Sophia

I am used, by now, to the comings and goings of people from this land. It is harder when they are old friends who then disappear again, and I often worry. However, I was lately relieved to discover that Sophia was alive and well. I received a letter from her, apparently given to one of the guards in the vaults, by a blonde woman who had told him to give it to me and no other, and then disappeared before he could ask her any more.

Mr. Ballard,

While the quiet and my mind are my own, I take what moments that are mine to pen these few words to you. There was no time for farewell. The choice was not mine then. Now it no longer matters. The die has been cast. My fate, sealed.

I dwell with the Sisterhood of the Void. As with the sisters of St. Branden’s By The Sea, the air here is filled with songs. So many songs it pains me to think on them. It pains me to sing those few I have learned these past months. It pains me to hear the countless others and yet, in that pain, is a beauty unlike any other. You said my mother was known to get lost in her music. I think now I understand her madness for it is slowly becoming my own.

They have some purpose in mind for me, but the Mother has not yet revealed what that may be. Any purpose is better than none and that is all that I’ve known since arriving in the Ashmourne that is no more.

I hear the rustle of their robes and the constant drone of their songs as they return from places I am not permitted to go. I must make haste to leave this note with the guard beyond the portal with instruction to deliver it into your hands alone.

In time, perhaps, with the Mother’s permission, we may meet again. I wonder if we will even know each other by then.

Sophia

A day or so later, we did manage to meet again.

There had been a bit of gathering in front of the castle. Vedis had produced some apple juice, which she had persuaded Wren to go around serving to whoever wanted it. Maric and I were talking about my idea for forming some of the villagers into an auxiliary defence force. He also told me privately, that he had encountered the one known as Kitori, who had disguised herself as Galyanna and had him fooled for quite a while before he realised that there was something amiss. We talked about possible ways of shielding the village from demonic incursion, or at least, setting up wards. It was rather strange carrying on two conversations at once, one spoke, the other entirely by mind contact.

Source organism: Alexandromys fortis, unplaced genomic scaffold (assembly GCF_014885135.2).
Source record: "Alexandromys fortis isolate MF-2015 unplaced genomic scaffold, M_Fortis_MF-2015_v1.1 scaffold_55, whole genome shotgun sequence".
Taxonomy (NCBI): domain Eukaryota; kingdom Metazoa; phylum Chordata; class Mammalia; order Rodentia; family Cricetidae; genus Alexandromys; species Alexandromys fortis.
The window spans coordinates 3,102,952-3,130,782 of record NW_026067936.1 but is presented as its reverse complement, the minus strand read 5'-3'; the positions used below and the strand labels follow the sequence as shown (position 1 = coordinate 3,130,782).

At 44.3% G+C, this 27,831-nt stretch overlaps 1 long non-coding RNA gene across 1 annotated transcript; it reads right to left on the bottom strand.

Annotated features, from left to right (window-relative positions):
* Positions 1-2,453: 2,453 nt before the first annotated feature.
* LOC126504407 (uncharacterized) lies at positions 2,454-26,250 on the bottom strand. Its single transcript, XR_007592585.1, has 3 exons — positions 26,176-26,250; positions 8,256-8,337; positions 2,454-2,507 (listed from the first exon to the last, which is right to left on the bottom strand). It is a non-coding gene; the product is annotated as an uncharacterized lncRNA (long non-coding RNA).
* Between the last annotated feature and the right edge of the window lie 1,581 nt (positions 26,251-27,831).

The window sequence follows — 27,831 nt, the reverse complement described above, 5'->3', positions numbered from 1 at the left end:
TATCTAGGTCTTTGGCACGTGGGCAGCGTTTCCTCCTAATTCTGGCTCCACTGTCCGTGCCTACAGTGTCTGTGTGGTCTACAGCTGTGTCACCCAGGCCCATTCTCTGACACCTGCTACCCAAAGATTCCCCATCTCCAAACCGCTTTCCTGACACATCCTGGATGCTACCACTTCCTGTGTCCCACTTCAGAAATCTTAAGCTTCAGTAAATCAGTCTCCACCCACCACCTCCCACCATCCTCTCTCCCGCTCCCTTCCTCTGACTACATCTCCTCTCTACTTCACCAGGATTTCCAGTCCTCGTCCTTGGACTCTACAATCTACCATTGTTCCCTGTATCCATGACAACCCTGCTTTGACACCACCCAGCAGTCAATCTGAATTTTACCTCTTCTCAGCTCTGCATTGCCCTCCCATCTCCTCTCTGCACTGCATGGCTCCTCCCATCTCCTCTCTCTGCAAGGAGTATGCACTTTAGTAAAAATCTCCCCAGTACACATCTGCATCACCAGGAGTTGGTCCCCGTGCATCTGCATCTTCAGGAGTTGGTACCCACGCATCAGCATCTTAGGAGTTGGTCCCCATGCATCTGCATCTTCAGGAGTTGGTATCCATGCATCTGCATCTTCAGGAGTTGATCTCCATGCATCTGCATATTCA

Meanwhile, in spoken word, we talked about getting Wren into training with the guard. Aoibheann also wanted to get into training. She had been told that the crossbow was the weapon for her, but she thought that the regular bow was more elegant for a lady. I opined that while elegance was fine for sport, when it came to actual fighting, I would much prefer an effective ugly weapon to a more elegant, yet less efficient one. Maric was inclined to agree with me. We decided that Kustav would take care of teaching sword techniques and Vuk should concentrate on the bow and crossbow. Dorina and Helene were there too, and they seemed to be agreeing with the idea of the defence force.

I was interrupted by Vasily, bringing news from the vaults. He told me that a woman called Sophia had come visiting from the Sisters of the Void and was requesting a meeting with me. Sophia? Could this be the same one? I excused myself from the meeting, hurrying round to the Vaults doorway to welcome the visitor.